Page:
Balls, Vogue, and Drag: A History of Queer Culture


Grace Kelly

The illustration represents the diverse and vibrant culture of drag.

With popular culture’s recent obsession with reality competition series RuPaul’s Drag Race, the topic of queer culture has come under the public eye with newfound interest. Full of lavish dresses and petty moments, many commend RuPaul for bringing a part of queer culture to the mainstream.

But queer culture, drag culture more specifically, is a lot more complex than gay men spending thousands of dollars on extravagant outfits while propagating manufactured drama. It is a dense history, packed with stories of rebellion, courage, and refuge.

The drag that we see in popular culture now is a departure from the cultural revolution that defined drag in the past. During its prime, it was used as a form of defiance, a way to break free from societal gender norms, to play with and redefine the concept of gender. And it wasn’t exclusive to cis people, like RuPaul’s Drag Race leads viewers to believe, either. In its original context, both trans and cisgender women and men alike would come alive on the stage, expressing themselves through dance, music, and clothing.

Though the concept of “cross-dressing” has existed for centuries (certainly, a man beingcast as Juliet in Shakespeare’s Romeo and Juliet puts the show’s sex jokes in a different light), the “cross-dressing” that characterises drag now was born during the late 19th century, where kings and queens would perform at bars in secrecy, when being queer and expressing yourself were both punishable offences.

And it wasn’t as white as history books like to claim. The Harlem Renaissance, a cultural revival of African American arts and academics, played a major role in the development of drag, and other parts of queer, culture. The revolutionary movement offered a new language that challenged social norms and demonstrated the fluidity of identity, showing Harlem, and by extension the world, the evolving nature of gender, sex, expression, and sexuality.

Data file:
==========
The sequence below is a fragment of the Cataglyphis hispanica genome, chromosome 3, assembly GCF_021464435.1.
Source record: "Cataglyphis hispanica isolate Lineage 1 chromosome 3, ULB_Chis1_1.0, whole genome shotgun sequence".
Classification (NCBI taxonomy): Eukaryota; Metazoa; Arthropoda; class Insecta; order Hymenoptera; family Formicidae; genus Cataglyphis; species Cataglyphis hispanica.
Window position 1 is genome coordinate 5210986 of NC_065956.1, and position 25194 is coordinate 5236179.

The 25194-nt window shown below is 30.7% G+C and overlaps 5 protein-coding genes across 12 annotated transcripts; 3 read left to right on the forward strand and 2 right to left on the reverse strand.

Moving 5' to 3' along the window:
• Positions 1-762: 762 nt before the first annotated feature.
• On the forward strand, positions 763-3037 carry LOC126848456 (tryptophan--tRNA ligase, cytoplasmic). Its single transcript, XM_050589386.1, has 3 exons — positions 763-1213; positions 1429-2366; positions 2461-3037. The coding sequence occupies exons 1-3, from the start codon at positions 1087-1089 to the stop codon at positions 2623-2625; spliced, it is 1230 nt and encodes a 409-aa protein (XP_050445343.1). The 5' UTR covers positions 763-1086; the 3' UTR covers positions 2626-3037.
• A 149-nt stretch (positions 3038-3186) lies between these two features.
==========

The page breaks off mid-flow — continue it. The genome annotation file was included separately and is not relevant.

But despite the Harlem Renaissance and black kings and queens’ role in the development of drag, the segregation imposed by white queers during events (in which black performers would only be allowed on stage if they whitened their faces with makeup) would characterize the early age of drag. This would later culminate into the birth of another well-known facet of queer culture: ballrooms and voguing.

As Harlem continued to be a vibrant scene of queer culture and activism, drag slowly transformed from elegant pagaent competition to the exciting battles in the underground ballroom scene – both between the outfits of the contestants, and highly stylized dances which were named after a popular fashion magazine – Vogue. As an exhibit of expression of 1’s self and identity, vogue took from poses seen on the runway as well as ancient Egyptian art, utilizing exaggerated hand gestures and movements to tell stories to their audience.

These performances were well known and well-loved. The first documented drag ball was in 1867, where thousands of black queer folk dressed up in extravagant, personalized outfits, competing for awards, such as best dress or best impersonator. An 1886 article in the black newspaper The New York Freeman called that year’s ball the “event of the season.”

Just as the drag scene changed, so, too, did voguing. With time, dancers moved away from “Old Way,” a style that emphasized straight lines and harsh angles, to the “New Way”’ of the 1980s, which added elements that we see in popular culture to this day, such as the catwalk, the duckwalk, and spinning. Today, the “New Way” is characterized by more rigid movements and joint contortions, and the more popular style that we see in popular television shows (like RuPaul) uses what’s known as Vogue Fem, which focuses on speed, stunts, and flow.

For decades, the Bay Area has existed as a queer haven for young and old individuals alike. San Francisco, for example, is home to the Castro District, a neighborhood that LGBT veterans (dishonorably discharged for their sexuality) transformed. The Castro District would later be known as the “Gay Mecca” and would have many famous residents, such as the openly gay politician, Harvey Milk.

San Francisco also houses Compton’s Cafeteria, a diner that became a safe haven for trangender people – particularly trans women – starting from 1940 and reaching all the way to the 1970s. In August of 1966, 3 years before the infamous Stonewall Riots, a police officer harassed and attempted to arrest a transgender woman. She responded by throwing coffee in his face, and the people responded by inciting a riot that historian Susan Stryker calls “the 1st known incident of collective militant queer resistance to police harrassment in U.S. history.”

The vogue style of San Francisco reflects its legacy as a center of LGBT life and resistance. Equal parts harsh edges and soft curves, the dancing highlights acceptance in community, instead of existing as 1 concrete style. In the modern age of vogue, there is less of a focus on 1 set dance style; focusing on the joy of dancing and lack of rejection, instead.

Voguing, ballroom, and drag have all come a long way from their original moments of silent forms of rebellion and queer expression. Today, “drag” can involve dressing in extravagant outfits, wearing extreme makeup looks, simply crossdressing, or acting on stage as a fictional character.

But no matter what, it will always have its roots in black queer culture.